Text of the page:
Hundreds of civil servants enlisted at Interior Ministry to clear Ukrainian refugee visa backlog

Hundreds of civil servants have been drafted into the Home Office across government to help clear a backlog of visa applications from Ukrainian refugees after criticism from British sponsors that people’s lives were being put at risk by the delays.

The Interior Ministry insisted it was stepping up its efforts to tackle visa waits for Ukrainian refugees, although some sponsors reported they had been waiting for a response for more than three weeks.

A senior government source said CSW sister title PolicyHome that hundreds of civil servants had now been drafted into other departments in Whitehall, including the Treasury, in a bid to settle the tens of thousands of outstanding cases.

The department has been overwhelmed after hundreds of thousands of people applied for visas via two routes, which allow Ukrainians to travel to the UK if they have immediate family here or have been matched with a sponsor.

It is understood the decision to second staff from other departments came after officials resisted attempts to create a cross-departmental ‘crisis room’ which ministers say would allow departments to work together on cases complex and to lay the groundwork for the settlement of refugees in local communities.

According to government sources, the scale of the redeployment of civil servants from across the country has meant that some of those brought in to help have been put up in hotels near a Home Office center in Sheffield, which has was responsible for processing applications for the programs.

The move comes after sponsors complained the system was too bureaucratic and did not properly reflect the situation of refugees who were forced to flee without papers and are now stuck in hostels and temporary accommodation across Europe. Others raised concerns about the difficulty of getting updates on their cases and said fears that apps had been lost in the system prompted them to contact the Home Office directly. or through their local MP.

But MPs raising cases on behalf of constituents were told this week that due to the volume of inquiries they would no longer be receiving updates and told to ‘not sue’ the department for further information. .

MPs’ staff seeking updates via a dedicated Home Office hotline said they were repeatedly put on hold for up to three hours to get in touch with officials.

A social worker said the situation was ‘unprecedented’ and demonstrated the Home Office operation was ‘not fit for purpose’.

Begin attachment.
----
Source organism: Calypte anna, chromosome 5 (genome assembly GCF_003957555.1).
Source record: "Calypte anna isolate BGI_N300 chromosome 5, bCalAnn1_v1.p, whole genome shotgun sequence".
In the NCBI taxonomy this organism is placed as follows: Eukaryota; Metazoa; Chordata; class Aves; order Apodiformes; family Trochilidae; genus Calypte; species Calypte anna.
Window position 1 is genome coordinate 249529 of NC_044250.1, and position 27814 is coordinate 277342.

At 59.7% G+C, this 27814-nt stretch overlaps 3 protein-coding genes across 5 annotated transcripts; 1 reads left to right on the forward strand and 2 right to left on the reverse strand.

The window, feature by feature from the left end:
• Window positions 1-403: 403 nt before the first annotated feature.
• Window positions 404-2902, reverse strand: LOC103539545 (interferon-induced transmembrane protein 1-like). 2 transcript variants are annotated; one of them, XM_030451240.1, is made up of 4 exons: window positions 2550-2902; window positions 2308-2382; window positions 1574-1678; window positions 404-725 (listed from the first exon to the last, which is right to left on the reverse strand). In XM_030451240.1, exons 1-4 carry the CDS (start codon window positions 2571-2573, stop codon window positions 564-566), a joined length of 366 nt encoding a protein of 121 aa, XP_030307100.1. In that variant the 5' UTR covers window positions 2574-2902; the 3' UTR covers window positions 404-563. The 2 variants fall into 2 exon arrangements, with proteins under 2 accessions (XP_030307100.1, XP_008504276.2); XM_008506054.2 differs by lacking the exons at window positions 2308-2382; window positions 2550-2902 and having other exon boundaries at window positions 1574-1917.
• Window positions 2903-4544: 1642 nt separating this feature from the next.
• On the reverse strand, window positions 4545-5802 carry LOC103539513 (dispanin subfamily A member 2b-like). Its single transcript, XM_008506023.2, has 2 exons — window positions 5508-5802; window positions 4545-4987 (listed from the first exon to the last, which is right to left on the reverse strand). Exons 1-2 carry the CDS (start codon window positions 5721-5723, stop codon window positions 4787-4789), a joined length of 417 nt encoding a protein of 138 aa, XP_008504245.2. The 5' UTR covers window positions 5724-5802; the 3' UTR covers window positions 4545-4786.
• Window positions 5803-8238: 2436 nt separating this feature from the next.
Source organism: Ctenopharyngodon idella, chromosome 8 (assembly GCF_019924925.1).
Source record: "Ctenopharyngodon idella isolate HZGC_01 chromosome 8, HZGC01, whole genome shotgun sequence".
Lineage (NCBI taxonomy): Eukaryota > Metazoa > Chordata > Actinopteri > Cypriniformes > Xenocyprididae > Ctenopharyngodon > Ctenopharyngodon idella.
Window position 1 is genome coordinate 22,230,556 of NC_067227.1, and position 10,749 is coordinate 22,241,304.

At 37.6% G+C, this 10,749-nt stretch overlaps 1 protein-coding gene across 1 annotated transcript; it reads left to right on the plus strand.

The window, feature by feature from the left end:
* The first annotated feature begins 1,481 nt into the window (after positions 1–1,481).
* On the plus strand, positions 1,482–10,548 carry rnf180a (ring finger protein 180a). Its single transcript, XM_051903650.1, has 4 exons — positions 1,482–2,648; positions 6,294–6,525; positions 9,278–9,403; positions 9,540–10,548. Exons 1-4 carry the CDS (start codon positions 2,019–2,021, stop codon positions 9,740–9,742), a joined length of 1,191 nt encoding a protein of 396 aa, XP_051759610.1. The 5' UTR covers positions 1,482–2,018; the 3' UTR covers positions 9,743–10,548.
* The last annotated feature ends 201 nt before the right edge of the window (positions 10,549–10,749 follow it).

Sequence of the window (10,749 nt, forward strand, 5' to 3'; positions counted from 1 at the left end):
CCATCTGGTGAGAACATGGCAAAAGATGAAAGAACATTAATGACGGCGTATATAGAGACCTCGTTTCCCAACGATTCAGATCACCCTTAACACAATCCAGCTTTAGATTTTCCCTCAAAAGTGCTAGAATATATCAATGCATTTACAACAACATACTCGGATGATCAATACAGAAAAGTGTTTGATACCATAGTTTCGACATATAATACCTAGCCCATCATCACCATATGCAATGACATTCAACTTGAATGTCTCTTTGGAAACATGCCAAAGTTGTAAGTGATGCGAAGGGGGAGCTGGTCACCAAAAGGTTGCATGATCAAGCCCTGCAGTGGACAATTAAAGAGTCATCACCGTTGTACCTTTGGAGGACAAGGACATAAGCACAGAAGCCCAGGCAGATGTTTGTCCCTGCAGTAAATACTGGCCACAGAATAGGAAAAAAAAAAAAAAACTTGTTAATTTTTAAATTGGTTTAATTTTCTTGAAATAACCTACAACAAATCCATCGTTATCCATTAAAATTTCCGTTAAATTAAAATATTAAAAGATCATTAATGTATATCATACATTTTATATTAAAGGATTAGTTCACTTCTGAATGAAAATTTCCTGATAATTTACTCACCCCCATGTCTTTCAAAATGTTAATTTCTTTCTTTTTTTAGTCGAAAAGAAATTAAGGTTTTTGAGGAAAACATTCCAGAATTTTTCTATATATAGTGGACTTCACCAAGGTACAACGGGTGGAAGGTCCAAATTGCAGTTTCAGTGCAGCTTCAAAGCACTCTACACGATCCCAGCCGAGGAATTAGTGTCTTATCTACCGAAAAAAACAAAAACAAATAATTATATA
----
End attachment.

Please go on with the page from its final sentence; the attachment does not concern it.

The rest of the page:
“The whole system cracks under the pressure. It is unprecedented that we have to wait hours to contact the Home Office, and when we do there is often an unsatisfactory response,” they said.

Another said his team made several attempts to contact the department but often had to wait more than two hours to get through. They added that while they “occasionally” received a helpful response, many of the responses were “short and quick”.

“One of our team members was told something like ‘if you want to waste your time on the phone waiting to talk to us, that’s fine’ when asked about being late,” they said. they stated.

But Home Office sources suggested a decision had been intentionally taken in recent days to reduce the number of staff working to provide updates to allow them to focus on processing visas in the 48-hour deadline set by ministers at the beginning of the month.

However, the decision has created a fresh wave of anger among sponsors who have yet to receive answers, with many suggesting the delays had already put lives at risk.

A British sponsor said the ‘inexcusable’ three-week delay had made him fearful for the Ukrainian refugees he had agreed to take in as they had been stuck in the country awaiting visa approval.

“I wish they had made a break for the border sooner and tried to find safety somewhere else in Europe. I wake up in cold sweats most nights thinking of them and hoping they don’t. ‘were not hurt,’ they said.

“They stayed in their town because they thought that in a few days they would have a visa and could go to Britain. Three weeks later, they are still stuck. They spend most nights in an air-raid shelter because Russian troops are very close. It’s so dangerous that they could die trying to reach the border if they even get a visa now.

They added: ‘If anything happens to them I don’t know how I’ll be able to live with myself and the Home Office can’t even bother to answer the phone to tell us what’s going on.

A government spokesperson said: “In response to Putin’s barbaric invasion, we have launched one of the fastest and largest visa programs in UK history. In just five weeks, over 56,000 visas have been issued so people can rebuild their lives in the UK through the Ukraine Family Scheme and Homes for Ukraine.

“Our programs in Ukraine have reached a turning point, thanks to the changes we made to streamline the visa system, including simplifying forms and strengthening staff. About 3,500 applications have been processed per day in recent days, allowing thousands more Ukrainians to travel through our uncapped routes.

John Johnston is a reporter for CSW’s sister title PoliticsHome, where this story first appeared

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